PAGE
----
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TV Martí

A $530-million, 20-year federal government venture to broadcast American values in Cuba has yielded a minuscule audience, no measurable impact and strong suggestions of cronyism for a politically potent South Florida constituency.

Funding for Radio and TV Marti has grown to $37 million a year, even though a nine-member advisory board set up to guide the U.S. broadcasting effort has not met in eight years. The White House recently supplied a list of current members of the President's Advisory Board for Cuba, which included a man who has been dead for 11 years.

In 2005, the Broadcasting Board of Governors " which oversees the Office of Cuba Broadcasting, along with Voice of America and the government's other nonmilitary international broadcasters " reported that fewer than 100,000 people on the island of more than 11 million were listening weekly to the U.S.-run radio station. The monthly audience for TV Marti is estimated to number in the hundreds or less.

Those Cubans who do manage to tune in hear or see programming " including news shows, documentaries and even a sitcom mocking Castro " that is sprinkled with vulgarity and omits stories critical of the Bush administration and Miami's Cuban exile community, all in apparent violation of federal broadcast standards.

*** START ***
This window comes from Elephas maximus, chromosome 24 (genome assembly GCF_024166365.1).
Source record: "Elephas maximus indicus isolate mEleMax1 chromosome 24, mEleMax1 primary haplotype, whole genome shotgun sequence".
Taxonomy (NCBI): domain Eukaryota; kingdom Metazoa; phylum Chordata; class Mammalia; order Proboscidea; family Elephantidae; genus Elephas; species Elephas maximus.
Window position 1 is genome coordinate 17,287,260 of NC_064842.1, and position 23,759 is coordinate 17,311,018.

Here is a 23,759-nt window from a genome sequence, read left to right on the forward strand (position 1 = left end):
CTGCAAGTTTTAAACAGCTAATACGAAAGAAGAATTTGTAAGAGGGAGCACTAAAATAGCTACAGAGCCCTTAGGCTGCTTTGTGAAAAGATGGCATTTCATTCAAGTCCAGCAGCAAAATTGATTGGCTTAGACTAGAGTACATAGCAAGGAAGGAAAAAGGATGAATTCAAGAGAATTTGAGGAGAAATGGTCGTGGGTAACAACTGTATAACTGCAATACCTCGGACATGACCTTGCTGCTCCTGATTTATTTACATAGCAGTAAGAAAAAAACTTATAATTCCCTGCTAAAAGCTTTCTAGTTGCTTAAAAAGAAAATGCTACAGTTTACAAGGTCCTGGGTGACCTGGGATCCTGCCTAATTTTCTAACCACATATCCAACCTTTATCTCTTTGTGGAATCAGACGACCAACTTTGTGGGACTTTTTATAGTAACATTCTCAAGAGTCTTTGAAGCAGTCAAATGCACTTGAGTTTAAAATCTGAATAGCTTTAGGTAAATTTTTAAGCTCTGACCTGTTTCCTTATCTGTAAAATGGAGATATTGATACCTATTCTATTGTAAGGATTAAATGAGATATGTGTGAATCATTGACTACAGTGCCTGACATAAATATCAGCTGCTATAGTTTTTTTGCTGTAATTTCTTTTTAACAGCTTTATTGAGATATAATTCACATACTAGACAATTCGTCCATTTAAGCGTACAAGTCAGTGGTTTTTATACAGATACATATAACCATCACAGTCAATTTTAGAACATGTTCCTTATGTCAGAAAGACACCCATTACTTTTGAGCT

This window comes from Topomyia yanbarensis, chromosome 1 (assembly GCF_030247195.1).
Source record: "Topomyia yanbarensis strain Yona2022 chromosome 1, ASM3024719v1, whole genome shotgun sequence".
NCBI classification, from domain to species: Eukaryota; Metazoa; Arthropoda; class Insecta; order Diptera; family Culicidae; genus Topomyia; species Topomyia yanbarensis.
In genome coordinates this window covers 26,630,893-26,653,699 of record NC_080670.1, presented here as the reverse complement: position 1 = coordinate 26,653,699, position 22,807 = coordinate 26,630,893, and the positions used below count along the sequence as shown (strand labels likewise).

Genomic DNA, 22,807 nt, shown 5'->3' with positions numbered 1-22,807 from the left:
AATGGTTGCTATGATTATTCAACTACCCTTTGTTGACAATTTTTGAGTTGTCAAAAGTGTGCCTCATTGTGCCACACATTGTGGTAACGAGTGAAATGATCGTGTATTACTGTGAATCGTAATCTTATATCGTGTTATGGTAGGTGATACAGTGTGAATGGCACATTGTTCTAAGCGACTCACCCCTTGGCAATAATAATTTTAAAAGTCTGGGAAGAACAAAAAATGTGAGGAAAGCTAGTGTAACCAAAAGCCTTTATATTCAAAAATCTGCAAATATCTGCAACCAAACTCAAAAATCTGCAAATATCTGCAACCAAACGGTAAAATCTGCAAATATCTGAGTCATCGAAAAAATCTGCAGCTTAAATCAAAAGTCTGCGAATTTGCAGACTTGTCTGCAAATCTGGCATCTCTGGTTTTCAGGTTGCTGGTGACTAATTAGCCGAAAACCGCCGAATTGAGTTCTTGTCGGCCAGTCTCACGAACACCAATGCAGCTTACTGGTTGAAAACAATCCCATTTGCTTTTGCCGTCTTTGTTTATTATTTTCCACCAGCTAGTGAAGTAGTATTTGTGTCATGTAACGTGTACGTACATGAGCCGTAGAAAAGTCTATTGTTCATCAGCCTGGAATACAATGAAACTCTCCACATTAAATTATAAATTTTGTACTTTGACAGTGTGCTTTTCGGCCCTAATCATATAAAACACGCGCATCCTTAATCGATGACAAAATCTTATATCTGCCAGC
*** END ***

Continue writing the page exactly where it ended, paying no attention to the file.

Unlike every other U.S.-funded international broadcaster, OCB doesn't have an administrative office in Washington.

The current director of Radio and TV Marti, Miami attorney Pedro Roig, has overseen some unusual employment arrangements, including hiring his wife's nephew as his chief of staff and contracting with a former legal client to write a comedy. Roig declined to comment on the stations and their operation.

Source: Los Angeles Times


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